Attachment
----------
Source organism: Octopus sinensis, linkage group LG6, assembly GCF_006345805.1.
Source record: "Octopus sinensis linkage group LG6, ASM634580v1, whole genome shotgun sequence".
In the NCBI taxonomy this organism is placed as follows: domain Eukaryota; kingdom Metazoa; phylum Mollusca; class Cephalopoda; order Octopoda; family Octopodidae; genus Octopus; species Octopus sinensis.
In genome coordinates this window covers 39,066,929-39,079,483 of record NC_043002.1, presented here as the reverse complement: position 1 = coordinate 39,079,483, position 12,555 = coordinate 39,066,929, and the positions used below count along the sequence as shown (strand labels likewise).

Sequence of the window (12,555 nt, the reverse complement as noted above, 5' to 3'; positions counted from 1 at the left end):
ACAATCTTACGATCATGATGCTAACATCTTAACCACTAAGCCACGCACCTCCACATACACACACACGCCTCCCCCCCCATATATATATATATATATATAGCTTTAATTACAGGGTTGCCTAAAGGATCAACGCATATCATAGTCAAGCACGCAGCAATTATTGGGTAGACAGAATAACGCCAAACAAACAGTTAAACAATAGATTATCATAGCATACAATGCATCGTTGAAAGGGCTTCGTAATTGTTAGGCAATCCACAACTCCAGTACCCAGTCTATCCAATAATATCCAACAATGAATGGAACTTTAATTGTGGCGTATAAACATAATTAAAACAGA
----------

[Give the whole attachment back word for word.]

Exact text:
Source organism: Octopus sinensis, linkage group LG6, assembly GCF_006345805.1.
Source record: "Octopus sinensis linkage group LG6, ASM634580v1, whole genome shotgun sequence".
In the NCBI taxonomy this organism is placed as follows: domain Eukaryota; kingdom Metazoa; phylum Mollusca; class Cephalopoda; order Octopoda; family Octopodidae; genus Octopus; species Octopus sinensis.
In genome coordinates this window covers 39,066,929-39,079,483 of record NC_043002.1, presented here as the reverse complement: position 1 = coordinate 39,079,483, position 12,555 = coordinate 39,066,929, and the positions used below count along the sequence as shown (strand labels likewise).

Sequence of the window (12,555 nt, the reverse complement as noted above, 5' to 3'; positions counted from 1 at the left end):
ACAATCTTACGATCATGATGCTAACATCTTAACCACTAAGCCACGCACCTCCACATACACACACACGCCTCCCCCCCCATATATATATATATATATATAGCTTTAATTACAGGGTTGCCTAAAGGATCAACGCATATCATAGTCAAGCACGCAGCAATTATTGGGTAGACAGAATAACGCCAAACAAACAGTTAAACAATAGATTATCATAGCATACAATGCATCGTTGAAAGGGCTTCGTAATTGTTAGGCAATCCACAACTCCAGTACCCAGTCTATCCAATAATATCCAACAATGAATGGAACTTTAATTGTGGCGTATAAACATAATTAAAACAGA